If innovation is to answer the big sustainability challenges we face, all of us need to be genuinely involved in making the change.
A sure-fire marketing trick to boost a flagging brand is to reformulate the product (a little) and then heavily promote it as “new”. Usually it works a treat. Next time you are watching commercial TV, just count the number of ads that plug “new” features.
The technique has been adopted with relish by politicians too – Bill Clinton successfully positioned himself as a New Democrat in the 1990s, while the German Social Democrats’ “Neue Mitte” and “New” Labour’s third way in the UK proved effective, at least for a while. Modest changes, heavily promoted.
Behavioural scientists tell us that novelty is a powerful driver, something that appears hard-wired into how we humans strive to survive and evolve. Simply put, new things stimulate and attract us.
On the other hand, resistance to major or rapid change is another powerful feature of human behaviour traits. In marketing, the failure of New Coke is a text book case study of the dangers of changing things too much and too aggressively.
It seems we only like things a little bit new – which may explain why the scale of transformational change needed to address the huge global sustainability challenges is proving so hard to achieve.
In different ways our guest writers this month both address newness. Sony’s Magdalena Wasowska says new ways of thinking are just as important as actual technological innovation. From We Impact in China, Joe Oliver says new social enterprise models offer a third way between traditional state corporations and purely private enterprise.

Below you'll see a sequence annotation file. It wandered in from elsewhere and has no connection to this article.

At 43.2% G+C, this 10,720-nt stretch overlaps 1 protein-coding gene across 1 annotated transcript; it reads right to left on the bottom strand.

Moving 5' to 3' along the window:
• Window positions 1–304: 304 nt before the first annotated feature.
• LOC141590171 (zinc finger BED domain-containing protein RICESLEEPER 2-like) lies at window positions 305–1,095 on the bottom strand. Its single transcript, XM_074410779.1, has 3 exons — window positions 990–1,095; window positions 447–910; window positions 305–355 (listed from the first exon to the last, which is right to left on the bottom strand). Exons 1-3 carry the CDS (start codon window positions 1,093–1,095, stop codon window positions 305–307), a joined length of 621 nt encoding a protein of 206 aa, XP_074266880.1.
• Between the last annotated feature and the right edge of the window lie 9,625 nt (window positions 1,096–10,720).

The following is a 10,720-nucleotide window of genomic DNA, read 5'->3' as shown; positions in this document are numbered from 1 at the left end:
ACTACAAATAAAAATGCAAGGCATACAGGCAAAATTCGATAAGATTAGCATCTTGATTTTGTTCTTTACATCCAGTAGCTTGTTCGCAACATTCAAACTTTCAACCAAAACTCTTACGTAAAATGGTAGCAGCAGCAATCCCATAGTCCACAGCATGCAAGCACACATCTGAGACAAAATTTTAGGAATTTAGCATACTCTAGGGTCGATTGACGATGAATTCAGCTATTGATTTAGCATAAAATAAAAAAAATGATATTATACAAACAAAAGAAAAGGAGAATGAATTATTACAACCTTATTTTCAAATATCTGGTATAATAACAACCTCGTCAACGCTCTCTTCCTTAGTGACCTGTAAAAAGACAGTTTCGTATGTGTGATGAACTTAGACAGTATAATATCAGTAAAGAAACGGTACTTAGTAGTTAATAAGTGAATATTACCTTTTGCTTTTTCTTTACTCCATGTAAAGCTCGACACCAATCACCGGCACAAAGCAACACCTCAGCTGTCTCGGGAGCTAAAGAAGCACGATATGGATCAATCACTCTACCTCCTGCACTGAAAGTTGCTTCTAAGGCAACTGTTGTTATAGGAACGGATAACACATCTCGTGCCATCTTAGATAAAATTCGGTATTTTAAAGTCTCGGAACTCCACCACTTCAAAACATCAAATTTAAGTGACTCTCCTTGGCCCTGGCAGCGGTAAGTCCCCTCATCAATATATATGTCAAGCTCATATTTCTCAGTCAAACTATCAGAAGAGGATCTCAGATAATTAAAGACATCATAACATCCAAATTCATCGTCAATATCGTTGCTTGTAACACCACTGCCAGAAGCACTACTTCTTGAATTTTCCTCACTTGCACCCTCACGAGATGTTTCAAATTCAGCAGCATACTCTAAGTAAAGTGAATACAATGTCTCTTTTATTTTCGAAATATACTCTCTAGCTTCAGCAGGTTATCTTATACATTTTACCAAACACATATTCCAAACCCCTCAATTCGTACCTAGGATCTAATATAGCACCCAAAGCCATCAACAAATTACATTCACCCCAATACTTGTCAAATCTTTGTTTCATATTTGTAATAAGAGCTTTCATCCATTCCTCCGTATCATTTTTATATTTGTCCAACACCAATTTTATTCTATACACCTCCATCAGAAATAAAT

So what is the answer to this conundrum of us liking newness while resisting change?
One way forward lies in working together to find solutions. Sony’s One Planet Ideas, IBM’s online Innovation Jam brainstorm and Unilever’s Sustainable Living Lab are all recent examples of corporations using new technology to crowd-source innovative ideas through collaboration.
Kick the tyres to test the roadworthiness of most corporate sustainability strategies and you’ll find they largely depend on product or process innovation. Certainly most business growth strategies rely on fundamental reengineering if they are to be viable in a resource-limited world.
But transformation on this scale isn’t easy. Indeed, as the saying goes, you can’t teach an old dog new tricks. Certainly, you increase the chances if those implicated are truly involved in developing and implementing the change.
Not so much “Be the change you want to see” (apologies, Mahatma Gandhi) as “Invent the change you want to be”.
This article first appeared in Coroprate Citizenship Briefing